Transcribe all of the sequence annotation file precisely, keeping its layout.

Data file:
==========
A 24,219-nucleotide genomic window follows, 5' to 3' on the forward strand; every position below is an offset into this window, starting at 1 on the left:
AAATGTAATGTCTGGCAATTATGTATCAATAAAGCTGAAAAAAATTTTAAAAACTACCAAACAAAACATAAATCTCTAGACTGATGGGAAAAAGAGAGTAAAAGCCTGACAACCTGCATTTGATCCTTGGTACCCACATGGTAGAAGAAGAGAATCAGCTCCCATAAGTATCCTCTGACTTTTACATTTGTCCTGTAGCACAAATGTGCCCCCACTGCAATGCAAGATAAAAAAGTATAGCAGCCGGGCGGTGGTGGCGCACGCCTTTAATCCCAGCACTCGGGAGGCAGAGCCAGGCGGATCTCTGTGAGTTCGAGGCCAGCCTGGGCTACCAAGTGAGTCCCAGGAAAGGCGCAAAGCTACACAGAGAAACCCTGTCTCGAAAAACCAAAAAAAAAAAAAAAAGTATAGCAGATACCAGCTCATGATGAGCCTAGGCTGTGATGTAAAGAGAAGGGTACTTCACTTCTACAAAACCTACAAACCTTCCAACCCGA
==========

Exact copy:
A 24,219-nucleotide genomic window follows, 5' to 3' on the forward strand; every position below is an offset into this window, starting at 1 on the left:
AAATGTAATGTCTGGCAATTATGTATCAATAAAGCTGAAAAAAATTTTAAAAACTACCAAACAAAACATAAATCTCTAGACTGATGGGAAAAAGAGAGTAAAAGCCTGACAACCTGCATTTGATCCTTGGTACCCACATGGTAGAAGAAGAGAATCAGCTCCCATAAGTATCCTCTGACTTTTACATTTGTCCTGTAGCACAAATGTGCCCCCACTGCAATGCAAGATAAAAAAGTATAGCAGCCGGGCGGTGGTGGCGCACGCCTTTAATCCCAGCACTCGGGAGGCAGAGCCAGGCGGATCTCTGTGAGTTCGAGGCCAGCCTGGGCTACCAAGTGAGTCCCAGGAAAGGCGCAAAGCTACACAGAGAAACCCTGTCTCGAAAAACCAAAAAAAAAAAAAAAAGTATAGCAGATACCAGCTCATGATGAGCCTAGGCTGTGATGTAAAGAGAAGGGTACTTCACTTCTACAAAACCTACAAACCTTCCAACCCGA